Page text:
Up till it now we have seen that redoing the Wake is not necessary, not possible and not desirable. Now for the practical side of life: Is is practicable? Is it doable? If emending 'skilllies' with three l's gives rise to so many objections, real hell will break loose when lost words or sentences are to be reconstructed. There is many a passage screaming out for emendation, correction, restoration, revision, especially when entire lines have been skipped in the process of printing or typing, causing major syntactical disruption and collateral damage in the sentence. An observant and attentive Sam Slote in his Soundbite notices how the Wake galley-printer in the Ondt and the Gracehoper-fable accidentally jumps one line too far down, from a 'he' on line 4 to a seemingly identical but still very different 'he' on line 5 (JJA 57:364). In the Wake it ends up on page 414.35, not as the intended 'Or, if he was not done doing that, improbably he was always striking ...' but as 'Or, if he was always striking ...', which makes it into an ungrammatical hash, an amputated, disappointed sentence. Nothing more simple than to reinsert the lost words, one would think, but Sam Slote fears that once you start emending, the floodgates of 'Pandorra' will be opened, as we say in Holland. Quote: 'If this error is corrected then, obviously, other comparable errors should be emended as well.' Unslote. And where do you draw the line? It is a slippery slope smeared with soap and before you know there will be exceptions to rules which are already exceptions to rules. And also: whó draws the line? Who lays down the criteria? Every selfrespecting Wakeologist will make up his own rules. And without verifiable, strict criteria textual scholars will devour each other like howling wolves in muddy waters. It is simply not possible to lay down criteria for revision for the Wake, along the lines of for instance Gabler's 'continuous manuscript text' for Ulysses. The 'copy text' that is our starting point is already complete. Every emendation is necessarily an on-the-spot decision, a judgement call to be made by a fallible human or Joycean being (homo joyceanus erectus) and cannot be reproduced by a computer. Emendation will be a tissue of educated or not so educated guesses, as far as possible based on knowledge and experience or insider trading. Moreover, it is well known that once you start correcting mistakes, you've already started making new ones. Better leave bad enough alone.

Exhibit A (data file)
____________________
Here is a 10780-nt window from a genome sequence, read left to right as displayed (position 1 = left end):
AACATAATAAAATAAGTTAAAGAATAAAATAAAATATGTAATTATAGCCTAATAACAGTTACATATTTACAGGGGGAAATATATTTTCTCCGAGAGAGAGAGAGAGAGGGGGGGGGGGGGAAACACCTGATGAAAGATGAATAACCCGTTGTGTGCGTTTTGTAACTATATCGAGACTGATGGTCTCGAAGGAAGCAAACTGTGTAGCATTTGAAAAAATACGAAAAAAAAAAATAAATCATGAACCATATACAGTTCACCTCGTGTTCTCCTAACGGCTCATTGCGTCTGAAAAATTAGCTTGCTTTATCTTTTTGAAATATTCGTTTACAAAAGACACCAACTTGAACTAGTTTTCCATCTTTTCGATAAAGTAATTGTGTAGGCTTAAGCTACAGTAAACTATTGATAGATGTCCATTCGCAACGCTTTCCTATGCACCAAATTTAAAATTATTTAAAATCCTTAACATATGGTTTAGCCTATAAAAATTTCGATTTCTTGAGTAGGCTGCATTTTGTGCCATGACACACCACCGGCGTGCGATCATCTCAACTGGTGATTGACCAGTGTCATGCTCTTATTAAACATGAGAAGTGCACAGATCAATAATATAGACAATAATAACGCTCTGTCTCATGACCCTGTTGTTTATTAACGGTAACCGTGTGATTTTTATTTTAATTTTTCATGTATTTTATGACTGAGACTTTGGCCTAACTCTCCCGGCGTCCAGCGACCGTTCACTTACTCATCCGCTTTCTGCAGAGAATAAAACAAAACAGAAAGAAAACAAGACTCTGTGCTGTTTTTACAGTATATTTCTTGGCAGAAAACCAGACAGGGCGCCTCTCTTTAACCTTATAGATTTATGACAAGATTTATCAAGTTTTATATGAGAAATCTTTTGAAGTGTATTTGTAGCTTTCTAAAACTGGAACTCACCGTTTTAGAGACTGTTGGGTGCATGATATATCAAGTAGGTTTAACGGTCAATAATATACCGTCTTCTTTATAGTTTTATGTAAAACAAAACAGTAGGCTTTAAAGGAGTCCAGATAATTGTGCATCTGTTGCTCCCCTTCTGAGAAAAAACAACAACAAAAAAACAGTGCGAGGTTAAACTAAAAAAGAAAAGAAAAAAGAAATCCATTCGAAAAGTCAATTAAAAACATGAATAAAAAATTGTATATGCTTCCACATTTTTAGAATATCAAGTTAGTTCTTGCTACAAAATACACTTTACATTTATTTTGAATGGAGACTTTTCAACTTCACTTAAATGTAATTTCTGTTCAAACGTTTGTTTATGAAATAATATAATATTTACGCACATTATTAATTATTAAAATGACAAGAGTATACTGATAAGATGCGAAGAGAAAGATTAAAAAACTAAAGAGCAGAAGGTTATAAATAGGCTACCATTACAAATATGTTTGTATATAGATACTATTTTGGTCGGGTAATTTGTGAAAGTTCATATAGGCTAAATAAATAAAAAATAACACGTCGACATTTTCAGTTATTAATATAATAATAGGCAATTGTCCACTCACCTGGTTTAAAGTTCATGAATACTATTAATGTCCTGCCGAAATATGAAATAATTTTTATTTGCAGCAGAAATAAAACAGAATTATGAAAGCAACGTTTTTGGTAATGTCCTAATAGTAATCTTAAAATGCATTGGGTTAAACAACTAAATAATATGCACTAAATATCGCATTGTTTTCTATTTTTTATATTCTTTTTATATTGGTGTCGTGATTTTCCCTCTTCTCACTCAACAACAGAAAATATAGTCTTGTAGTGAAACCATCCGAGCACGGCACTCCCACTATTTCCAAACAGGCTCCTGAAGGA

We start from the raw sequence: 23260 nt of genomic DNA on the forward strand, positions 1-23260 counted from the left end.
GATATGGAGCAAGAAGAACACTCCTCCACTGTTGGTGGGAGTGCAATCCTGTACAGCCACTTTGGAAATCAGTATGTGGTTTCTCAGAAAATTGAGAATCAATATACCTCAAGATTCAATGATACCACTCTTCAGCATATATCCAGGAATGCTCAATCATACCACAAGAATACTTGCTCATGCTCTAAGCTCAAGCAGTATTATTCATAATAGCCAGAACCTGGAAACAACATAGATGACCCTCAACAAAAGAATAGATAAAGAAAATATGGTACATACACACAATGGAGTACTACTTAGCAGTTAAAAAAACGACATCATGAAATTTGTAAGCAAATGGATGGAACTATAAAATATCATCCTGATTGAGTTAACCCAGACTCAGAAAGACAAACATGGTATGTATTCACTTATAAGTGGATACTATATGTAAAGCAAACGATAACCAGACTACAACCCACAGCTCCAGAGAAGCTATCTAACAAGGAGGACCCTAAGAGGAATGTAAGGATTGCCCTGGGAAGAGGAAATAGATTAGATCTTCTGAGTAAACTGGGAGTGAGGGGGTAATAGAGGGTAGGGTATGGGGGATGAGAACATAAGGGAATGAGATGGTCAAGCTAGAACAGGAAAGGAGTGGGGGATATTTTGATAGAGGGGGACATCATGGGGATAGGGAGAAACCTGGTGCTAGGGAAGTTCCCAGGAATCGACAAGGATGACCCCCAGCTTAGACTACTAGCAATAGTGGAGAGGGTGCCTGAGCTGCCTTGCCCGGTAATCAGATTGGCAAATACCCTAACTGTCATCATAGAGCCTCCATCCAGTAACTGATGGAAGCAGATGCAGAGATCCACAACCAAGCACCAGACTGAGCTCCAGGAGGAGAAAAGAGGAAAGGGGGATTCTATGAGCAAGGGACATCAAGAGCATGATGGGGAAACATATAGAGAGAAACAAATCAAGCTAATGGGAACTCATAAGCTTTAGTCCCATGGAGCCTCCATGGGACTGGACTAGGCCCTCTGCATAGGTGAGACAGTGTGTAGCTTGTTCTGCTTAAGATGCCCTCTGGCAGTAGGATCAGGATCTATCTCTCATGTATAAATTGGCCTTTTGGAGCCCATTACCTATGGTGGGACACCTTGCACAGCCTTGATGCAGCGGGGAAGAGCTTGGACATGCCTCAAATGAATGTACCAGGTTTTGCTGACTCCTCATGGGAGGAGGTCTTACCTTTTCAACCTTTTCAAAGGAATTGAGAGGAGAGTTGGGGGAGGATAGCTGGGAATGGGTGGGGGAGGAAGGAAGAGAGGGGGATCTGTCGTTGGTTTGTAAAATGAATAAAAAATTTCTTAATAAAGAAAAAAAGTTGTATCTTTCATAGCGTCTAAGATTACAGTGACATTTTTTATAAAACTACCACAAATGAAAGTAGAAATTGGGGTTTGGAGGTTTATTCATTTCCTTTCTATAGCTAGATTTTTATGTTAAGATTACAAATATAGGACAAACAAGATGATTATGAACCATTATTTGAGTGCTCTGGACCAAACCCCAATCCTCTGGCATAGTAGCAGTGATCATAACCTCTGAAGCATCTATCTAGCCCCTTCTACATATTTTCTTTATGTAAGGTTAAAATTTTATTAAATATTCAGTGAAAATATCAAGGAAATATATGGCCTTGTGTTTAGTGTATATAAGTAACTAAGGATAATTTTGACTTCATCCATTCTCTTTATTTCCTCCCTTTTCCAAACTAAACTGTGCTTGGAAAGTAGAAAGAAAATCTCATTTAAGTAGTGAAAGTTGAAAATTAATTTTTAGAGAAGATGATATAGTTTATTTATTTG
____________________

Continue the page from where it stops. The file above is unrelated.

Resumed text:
There is also a 'logopoeic' reason for leaving things as they are and not to disturb the wild life of the Wake, according to Sam Slote. One of Gabler's more important discoveries is 'the word known to all men' in Ulysses. Someone at some moment dropped or skipped some lines, causing readers for many decades to guess what the word could be that they should know but didn't. But when Gabler put the lines back – 'Do you know what you are talking about? Love, yes. Word known to all men' – an outcry of indignation was heard: maybe Joyce had crossed out the passage deliberately and in his right mind to supply the reader with an extra riddle and to keep the scholars busy for another three centuries. We know Joyce seldom deleted, but still we can't reinsert words or passages that were lost in an early stage and even less so in Finnegans Wake. The lost words, from their moment of demise or disappearance, do not form part any more of the texture and the process of fermentation. They are of a different order than the words that remained and that Joyce tinkered and jostled with and kicked about for many years in the writing process. Moreover, if something was lost or went wrong, Joyce on many occasions worked his way around the difficulties or made up something entirely new. There is no such thing as an 'invariant context' in which we could resuscitate lost words in Finnegans Wake. The context was everchanging, up till the last moment before publication. Emending means changing the context. It can't be done. The Wake is too closely knit.